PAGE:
How many runners have been told to stop running? It’s the same old story over and over again. An everyday runner goes to see their non-runner primary care physician for evaluation of pain in the _______________(insert knee, foot, ankle, thigh, neck, back). The physician probes and prods and typically makes a diagnosis of Runners Knee, IT Band Syndrome, Plantar Fasciitis, Achilles Tendonitis, Bursitis, Shin Splints, Lumbago, etc…. As a physician it is fair for me to say that we are instilled a very scientific doctrine in medical school… If it hurts when I do X then you should stop doing X.
While this doctrine holds true in a common sense way, it does not provide a satisfactory response to a runner. The running habit is strong. One of my friends really gets infuriated when people tell him to just bike. His response, “I hate biking, it does not make me happy”.
The most common myth that I hear from uninformed physicians and patients alike is that running will ruin your joints and cause arthritis. A 2013 cross-sectional study of 74,752 runners concluded that running actually reduced Osteoarthritis in the hip and need for hip replacement surgery. In a 2017 study of 2,637 participants published in the Journal Arthritis Care & Research found no correlation between running and arthritis of the knee.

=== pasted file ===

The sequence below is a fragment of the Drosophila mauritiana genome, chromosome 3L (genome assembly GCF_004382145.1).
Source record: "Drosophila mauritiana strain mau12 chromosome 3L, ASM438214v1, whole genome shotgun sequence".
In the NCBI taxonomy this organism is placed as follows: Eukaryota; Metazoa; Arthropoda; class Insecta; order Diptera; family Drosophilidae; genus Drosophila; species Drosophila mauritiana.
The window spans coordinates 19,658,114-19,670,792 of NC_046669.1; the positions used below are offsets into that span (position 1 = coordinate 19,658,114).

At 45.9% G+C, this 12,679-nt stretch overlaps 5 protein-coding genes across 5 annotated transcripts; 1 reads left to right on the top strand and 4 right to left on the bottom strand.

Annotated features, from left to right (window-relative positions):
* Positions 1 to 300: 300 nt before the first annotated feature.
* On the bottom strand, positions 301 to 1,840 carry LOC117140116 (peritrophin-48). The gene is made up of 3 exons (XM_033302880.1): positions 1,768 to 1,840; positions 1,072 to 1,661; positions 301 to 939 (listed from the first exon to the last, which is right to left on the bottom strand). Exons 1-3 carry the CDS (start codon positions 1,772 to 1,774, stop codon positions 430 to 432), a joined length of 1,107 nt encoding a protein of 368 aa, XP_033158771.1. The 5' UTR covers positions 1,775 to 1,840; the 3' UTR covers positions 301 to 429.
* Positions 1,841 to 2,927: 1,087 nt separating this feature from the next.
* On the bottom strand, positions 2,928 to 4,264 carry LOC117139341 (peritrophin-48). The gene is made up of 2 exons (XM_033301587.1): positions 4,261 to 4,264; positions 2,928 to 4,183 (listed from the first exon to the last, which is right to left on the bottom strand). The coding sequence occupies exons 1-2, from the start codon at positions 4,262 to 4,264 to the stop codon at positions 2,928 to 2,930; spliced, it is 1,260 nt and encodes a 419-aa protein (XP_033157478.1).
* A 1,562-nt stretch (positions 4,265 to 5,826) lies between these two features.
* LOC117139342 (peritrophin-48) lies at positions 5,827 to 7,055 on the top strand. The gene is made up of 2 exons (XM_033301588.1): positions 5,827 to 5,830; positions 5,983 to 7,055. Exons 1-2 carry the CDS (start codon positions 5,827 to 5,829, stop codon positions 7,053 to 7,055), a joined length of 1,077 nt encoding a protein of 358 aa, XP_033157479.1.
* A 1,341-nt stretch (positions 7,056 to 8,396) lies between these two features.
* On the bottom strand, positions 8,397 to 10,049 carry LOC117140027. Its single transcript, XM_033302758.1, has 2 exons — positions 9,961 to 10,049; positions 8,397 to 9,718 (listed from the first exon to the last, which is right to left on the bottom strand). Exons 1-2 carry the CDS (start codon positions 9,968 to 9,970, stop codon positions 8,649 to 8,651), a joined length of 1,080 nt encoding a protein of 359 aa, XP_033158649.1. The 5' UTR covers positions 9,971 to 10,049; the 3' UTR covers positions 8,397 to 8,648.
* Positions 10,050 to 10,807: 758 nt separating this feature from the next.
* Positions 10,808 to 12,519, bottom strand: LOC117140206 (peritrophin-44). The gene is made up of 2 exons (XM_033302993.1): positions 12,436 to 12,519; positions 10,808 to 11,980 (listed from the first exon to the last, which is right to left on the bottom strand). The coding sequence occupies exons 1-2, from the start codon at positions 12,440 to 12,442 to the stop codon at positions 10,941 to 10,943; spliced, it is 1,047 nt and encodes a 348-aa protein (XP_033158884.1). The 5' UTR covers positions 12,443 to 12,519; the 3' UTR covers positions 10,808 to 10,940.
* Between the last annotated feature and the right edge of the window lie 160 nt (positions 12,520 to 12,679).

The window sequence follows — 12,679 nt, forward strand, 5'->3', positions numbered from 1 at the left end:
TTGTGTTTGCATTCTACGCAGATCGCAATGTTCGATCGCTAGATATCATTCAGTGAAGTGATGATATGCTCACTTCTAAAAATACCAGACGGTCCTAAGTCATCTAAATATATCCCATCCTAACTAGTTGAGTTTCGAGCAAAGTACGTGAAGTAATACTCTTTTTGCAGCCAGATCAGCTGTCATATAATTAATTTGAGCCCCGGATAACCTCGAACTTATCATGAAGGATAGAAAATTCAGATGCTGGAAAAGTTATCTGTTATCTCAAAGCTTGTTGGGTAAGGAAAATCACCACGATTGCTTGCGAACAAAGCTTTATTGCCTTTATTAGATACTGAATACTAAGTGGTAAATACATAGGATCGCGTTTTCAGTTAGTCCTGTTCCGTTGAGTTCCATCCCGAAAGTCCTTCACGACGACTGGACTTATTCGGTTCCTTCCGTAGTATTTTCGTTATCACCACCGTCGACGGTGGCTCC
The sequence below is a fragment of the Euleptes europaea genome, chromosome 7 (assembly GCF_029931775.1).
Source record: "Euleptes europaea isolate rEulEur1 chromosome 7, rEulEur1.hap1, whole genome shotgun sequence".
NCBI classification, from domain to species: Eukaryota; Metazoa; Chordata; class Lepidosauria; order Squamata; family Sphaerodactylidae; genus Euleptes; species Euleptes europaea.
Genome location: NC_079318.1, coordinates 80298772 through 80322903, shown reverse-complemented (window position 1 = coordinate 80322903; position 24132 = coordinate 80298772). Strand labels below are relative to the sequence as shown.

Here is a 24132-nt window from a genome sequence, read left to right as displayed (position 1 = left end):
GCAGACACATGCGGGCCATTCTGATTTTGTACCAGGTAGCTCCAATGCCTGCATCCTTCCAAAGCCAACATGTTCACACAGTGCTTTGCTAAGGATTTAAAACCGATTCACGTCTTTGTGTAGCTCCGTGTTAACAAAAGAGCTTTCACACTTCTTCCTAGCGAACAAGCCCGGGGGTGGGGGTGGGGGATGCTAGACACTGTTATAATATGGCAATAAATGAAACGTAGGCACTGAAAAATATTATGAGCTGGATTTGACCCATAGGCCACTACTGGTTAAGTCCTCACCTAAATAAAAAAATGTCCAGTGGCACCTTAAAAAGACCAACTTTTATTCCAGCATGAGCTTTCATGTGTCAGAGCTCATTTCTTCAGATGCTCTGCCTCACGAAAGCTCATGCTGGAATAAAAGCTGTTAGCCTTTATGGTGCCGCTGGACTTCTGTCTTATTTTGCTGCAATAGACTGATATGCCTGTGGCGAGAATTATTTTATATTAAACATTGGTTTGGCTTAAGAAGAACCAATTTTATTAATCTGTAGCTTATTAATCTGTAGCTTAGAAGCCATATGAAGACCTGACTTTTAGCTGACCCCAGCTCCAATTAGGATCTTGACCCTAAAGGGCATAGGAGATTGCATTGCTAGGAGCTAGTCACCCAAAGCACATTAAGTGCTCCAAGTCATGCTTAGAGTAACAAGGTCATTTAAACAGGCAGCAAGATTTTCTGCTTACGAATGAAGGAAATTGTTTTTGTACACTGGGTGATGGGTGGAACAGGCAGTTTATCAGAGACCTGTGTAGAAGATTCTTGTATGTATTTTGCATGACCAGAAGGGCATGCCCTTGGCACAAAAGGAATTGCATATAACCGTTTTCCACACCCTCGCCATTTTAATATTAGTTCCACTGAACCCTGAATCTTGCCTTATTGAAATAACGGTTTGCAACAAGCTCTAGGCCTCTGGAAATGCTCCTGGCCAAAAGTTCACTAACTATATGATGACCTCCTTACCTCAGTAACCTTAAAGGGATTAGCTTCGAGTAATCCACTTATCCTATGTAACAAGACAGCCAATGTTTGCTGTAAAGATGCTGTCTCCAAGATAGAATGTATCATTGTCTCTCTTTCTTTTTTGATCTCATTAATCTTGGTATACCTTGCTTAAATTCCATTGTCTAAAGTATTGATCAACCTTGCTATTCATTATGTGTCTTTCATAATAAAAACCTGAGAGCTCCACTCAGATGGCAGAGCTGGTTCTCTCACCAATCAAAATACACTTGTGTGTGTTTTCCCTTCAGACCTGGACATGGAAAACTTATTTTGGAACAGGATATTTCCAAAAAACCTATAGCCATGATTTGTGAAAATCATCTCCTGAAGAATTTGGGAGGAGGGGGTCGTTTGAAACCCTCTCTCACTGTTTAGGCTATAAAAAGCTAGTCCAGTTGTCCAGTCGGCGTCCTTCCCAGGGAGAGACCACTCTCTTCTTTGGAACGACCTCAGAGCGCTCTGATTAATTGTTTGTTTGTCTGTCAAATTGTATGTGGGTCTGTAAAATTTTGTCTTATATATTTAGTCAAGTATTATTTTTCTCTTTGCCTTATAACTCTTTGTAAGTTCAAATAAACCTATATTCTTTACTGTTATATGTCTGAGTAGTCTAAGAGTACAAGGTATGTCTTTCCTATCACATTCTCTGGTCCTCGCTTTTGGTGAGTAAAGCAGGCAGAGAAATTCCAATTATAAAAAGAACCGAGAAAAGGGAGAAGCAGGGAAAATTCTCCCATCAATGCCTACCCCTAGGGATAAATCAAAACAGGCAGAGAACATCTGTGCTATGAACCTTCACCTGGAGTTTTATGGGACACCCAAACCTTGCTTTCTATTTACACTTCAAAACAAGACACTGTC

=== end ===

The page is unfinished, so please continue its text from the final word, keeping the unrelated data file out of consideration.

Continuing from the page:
Despite the slew of benefits that incorporating running into your life can have, it does come with some potential pitfalls. I hope you find value in the following tips to help reduce your risk of injury and maximize your enjoyment in the sport.
- Avoid over training: This is one of the most common things I see in athletes that leads to injury and occurs when you either over stress your body from exertion or do not allow for proper rest and recovery between workouts. In the recent book Peak Performance Magness and Stulberg present a growth equation growth=stress+rest. Interestingly enough, most find the rest portion of the equation more difficult to accomplish.
To manage training stress I recommend using tools like heart rate monitors or running power meters to help athletes quantify what easy really is to them. I tend to agree with many of the philosophies presented by Dr. Phil Maffetone in The Big Book of Endurance Training and Racing and especially like his theory of training slower to race fast!
- Concentrate on form: One of the easiest ways to decrease impact on your joints is to shorten your stride. Any changes in running form should be done gradually. In my earlier days of distance running I was plagued by IT problems that went away once I purchased my first pair of Sir Issac Newtons in 2010. By focusing on increasing my cadence I quickly improved my running economy, decreased pain, and increased pace all without increasing my weekly miles. The book Natural Running by Danny Abshire is a great reference for anyone interested in improving ones form.
- Allow your body to properly warm-up: I was a child of the 90s where every practice started with a stretching circle. While that ritual of sitting around in a circle with my team was great, the scientific literature has not proven its effectiveness in preventing injuries for runners. Instead start your warm up by using exercise bands to activate your muscles. Once the muscles are activated you are ready to start an easy active warm up consisting of low intensity jogging. Remember that the shorter the race the longer the warm-up. After you are warm dynamic stretches and mobility drills will take you to the next level of performance.